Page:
Noem pushes congressional reps to advocate for Mt. Rushmore fireworks
PIERRE, S.D. — Gov. Kristi Noem sent letters to South Dakota Senators John Thune and Mike Rounds, as well as Rep. Dusty Johnson on Monday, pushing them to advocate for a continuation of the Mount Rushmore Fourth of July fireworks celebration. The fireworks shows began in 1998, and ran every year, except for 2002, until their last show in 2009.
On July 3, 2020, Mount Rushmore held its first fireworks celebration in a decade, bringing in more than $22 million in advertising value. As of July 9, 2020, the tourism department estimated visitors spent about two million dollars during their stay, which translated to $160,000 in immediate tax revenues for both state and local governments.
Web traffic to pages about South Dakota pages skyrocketed. Google searches for “Mount Rushmore” reached an all-time high, 1,250% higher than the previous record, which was over July Fourth in 2005. And the tourism department’s web traffic increased by 872% over the holiday weekend, compared to 2019. That’s the equivalent of $95,000 worth of paid promotion.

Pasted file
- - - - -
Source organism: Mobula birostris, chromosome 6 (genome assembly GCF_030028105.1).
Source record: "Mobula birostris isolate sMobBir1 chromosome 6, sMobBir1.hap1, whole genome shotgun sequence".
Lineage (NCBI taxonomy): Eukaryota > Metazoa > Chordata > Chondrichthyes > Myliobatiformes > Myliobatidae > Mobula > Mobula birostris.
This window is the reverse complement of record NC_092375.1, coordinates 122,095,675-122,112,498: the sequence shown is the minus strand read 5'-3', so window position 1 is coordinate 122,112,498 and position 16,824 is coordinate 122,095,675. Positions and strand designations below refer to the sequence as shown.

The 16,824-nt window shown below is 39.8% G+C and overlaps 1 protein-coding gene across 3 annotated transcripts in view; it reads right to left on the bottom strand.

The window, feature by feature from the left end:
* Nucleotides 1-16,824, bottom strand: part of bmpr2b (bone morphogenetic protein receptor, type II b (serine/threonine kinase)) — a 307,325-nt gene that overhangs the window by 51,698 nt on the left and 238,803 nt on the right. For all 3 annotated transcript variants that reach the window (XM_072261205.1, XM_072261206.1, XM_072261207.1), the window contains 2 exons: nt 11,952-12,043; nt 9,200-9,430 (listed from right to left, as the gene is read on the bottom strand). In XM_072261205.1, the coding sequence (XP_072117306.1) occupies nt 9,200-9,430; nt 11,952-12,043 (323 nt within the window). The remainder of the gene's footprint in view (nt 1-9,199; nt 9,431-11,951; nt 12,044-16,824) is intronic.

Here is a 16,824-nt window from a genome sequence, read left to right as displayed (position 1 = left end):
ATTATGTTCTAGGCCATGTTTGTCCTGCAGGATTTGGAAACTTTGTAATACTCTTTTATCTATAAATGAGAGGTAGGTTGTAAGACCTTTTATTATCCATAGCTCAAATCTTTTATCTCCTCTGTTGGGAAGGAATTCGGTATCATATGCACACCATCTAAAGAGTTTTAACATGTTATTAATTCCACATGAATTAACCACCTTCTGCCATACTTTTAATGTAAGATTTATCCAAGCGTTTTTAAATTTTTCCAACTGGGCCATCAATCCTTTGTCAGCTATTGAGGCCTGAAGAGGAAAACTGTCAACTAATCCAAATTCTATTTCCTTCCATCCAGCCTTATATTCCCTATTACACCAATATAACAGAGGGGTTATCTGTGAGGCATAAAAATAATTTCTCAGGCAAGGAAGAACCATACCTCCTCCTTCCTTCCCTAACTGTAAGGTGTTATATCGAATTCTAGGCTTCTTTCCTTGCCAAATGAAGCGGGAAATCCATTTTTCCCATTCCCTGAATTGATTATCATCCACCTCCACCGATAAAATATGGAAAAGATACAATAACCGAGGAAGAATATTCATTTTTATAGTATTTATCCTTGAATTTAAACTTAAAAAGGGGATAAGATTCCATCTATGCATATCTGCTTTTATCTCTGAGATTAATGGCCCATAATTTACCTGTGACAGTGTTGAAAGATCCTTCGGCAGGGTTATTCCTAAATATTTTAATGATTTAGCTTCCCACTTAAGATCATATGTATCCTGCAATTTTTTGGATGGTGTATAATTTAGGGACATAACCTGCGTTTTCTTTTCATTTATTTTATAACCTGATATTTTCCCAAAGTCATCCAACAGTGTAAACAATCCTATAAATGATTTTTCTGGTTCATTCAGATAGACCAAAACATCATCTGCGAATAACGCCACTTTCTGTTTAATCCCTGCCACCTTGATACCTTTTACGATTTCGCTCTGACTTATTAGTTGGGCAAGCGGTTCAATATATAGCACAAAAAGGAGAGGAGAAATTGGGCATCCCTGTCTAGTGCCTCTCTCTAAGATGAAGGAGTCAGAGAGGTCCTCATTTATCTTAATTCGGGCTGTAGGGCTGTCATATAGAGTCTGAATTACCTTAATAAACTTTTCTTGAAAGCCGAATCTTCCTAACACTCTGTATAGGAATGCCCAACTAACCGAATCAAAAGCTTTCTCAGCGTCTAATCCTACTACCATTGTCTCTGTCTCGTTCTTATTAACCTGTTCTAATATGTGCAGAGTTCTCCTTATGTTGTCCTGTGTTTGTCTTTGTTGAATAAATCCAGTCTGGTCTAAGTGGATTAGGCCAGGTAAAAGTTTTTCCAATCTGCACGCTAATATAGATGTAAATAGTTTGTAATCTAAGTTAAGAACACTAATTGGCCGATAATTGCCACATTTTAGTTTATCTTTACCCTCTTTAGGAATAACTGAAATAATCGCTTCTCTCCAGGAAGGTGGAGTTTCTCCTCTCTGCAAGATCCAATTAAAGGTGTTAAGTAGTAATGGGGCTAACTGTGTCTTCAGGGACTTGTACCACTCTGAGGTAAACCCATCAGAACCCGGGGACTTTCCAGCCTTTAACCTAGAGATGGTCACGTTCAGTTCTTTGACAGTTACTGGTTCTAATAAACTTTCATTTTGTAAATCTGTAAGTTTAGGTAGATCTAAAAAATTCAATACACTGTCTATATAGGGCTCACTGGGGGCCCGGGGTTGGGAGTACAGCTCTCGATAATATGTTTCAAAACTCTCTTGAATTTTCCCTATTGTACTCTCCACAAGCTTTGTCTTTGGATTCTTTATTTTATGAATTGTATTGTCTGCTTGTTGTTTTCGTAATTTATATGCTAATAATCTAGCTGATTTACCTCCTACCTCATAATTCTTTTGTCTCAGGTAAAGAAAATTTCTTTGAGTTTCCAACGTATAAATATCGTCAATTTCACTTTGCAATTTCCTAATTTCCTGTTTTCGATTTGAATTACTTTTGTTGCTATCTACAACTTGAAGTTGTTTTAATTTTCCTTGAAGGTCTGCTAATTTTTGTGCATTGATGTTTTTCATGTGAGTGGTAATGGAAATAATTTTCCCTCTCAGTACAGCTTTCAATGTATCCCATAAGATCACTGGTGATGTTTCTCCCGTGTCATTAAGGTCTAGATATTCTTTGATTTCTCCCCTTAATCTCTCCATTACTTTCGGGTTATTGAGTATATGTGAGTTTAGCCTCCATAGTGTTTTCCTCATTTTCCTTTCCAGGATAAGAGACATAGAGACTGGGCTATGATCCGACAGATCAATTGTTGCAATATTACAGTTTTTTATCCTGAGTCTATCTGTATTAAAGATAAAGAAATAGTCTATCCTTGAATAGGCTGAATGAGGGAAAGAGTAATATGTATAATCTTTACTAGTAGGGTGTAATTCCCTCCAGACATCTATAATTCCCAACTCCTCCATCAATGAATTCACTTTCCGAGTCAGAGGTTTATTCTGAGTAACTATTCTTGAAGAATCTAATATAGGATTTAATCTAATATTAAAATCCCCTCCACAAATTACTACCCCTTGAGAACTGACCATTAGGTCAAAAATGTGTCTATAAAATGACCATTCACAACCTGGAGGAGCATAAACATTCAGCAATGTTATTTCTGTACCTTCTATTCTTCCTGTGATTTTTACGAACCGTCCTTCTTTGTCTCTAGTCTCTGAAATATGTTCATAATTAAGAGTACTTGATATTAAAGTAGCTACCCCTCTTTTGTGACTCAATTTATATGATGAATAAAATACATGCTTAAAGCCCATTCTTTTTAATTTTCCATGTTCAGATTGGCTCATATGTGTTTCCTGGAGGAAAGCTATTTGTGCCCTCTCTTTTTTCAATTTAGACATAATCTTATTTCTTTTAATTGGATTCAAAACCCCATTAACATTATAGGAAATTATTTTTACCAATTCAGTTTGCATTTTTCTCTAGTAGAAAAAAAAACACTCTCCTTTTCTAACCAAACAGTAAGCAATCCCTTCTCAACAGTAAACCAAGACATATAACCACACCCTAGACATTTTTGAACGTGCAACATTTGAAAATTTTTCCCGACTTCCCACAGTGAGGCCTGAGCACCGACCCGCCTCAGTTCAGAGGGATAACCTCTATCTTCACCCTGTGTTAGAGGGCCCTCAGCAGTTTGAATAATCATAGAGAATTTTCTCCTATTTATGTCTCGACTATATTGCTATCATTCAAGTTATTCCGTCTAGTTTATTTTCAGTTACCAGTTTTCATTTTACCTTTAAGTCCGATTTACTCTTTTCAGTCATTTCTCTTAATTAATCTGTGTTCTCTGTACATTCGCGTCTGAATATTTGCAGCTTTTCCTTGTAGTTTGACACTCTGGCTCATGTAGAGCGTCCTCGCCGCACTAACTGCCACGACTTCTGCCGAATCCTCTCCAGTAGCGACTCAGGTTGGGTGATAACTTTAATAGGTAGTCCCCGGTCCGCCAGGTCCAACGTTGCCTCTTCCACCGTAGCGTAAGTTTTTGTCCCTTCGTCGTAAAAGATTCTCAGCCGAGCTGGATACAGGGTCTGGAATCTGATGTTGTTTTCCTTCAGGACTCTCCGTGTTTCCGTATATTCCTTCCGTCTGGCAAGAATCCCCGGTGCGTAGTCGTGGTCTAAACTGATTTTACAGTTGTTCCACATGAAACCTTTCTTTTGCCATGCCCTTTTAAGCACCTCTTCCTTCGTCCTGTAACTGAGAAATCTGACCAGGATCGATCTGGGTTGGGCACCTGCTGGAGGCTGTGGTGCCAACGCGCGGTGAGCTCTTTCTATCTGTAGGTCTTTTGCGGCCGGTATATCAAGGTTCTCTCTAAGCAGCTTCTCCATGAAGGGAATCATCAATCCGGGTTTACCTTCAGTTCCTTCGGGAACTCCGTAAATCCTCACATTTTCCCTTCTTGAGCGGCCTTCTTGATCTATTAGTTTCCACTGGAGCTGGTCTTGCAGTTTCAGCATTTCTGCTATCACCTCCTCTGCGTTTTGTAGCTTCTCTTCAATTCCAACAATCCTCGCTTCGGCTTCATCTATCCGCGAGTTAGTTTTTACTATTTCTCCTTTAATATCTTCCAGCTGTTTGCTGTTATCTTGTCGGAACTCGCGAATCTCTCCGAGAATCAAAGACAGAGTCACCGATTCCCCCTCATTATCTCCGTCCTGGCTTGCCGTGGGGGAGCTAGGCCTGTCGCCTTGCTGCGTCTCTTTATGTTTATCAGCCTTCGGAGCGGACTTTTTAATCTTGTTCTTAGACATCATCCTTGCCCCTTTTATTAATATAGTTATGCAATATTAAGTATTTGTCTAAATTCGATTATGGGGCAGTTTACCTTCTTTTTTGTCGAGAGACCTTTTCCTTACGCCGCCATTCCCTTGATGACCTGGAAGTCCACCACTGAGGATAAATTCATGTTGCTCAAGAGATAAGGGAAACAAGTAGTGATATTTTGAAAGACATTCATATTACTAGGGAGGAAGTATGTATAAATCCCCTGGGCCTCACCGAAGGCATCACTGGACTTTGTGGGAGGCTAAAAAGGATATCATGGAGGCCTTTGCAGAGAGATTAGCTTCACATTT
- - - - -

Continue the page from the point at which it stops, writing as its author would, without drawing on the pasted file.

The Mount Rushmore Fireworks Celebration is the best way that we can celebrate America’s birthday. We lost our ability to hold this celebration during the Obama years, so I’m asking @RepDustyJohnson @SenJohnThune & @SenatorRounds to help us advocate for this tremendous event. https://t.co/ThpqAAS2Vs
— Governor Kristi Noem (@govkristinoem) February 22, 2021
After all expenses have been added up – security, transportation, pyrotechnics, etc. – the state figures it spent $1.5 million on the event.
Critics say that the event presents safety risks to the park and surrounding areas. The National Park Service cancelled the annual fireworks display for 2010 after a pine beetle infestation devastated the area’s ponderosa pines and created an extreme fire danger.
Noem asked the legislators to communicate the importance of the event to federal government staff, writing:
“I am respectfully asking for your assistance in communicating the importance of this celebration throughout the confirmation process for the incoming Secretary of the Interior and in conversations with senior staff at the department. I ask that you encourage your colleagues on the Energy and Natural Resources committee to publicly question the secretary-elect’s regulatory proposals for our national parks and expose the heavy-handed approach we expect to see.”
The full text of the governors letter can be found here.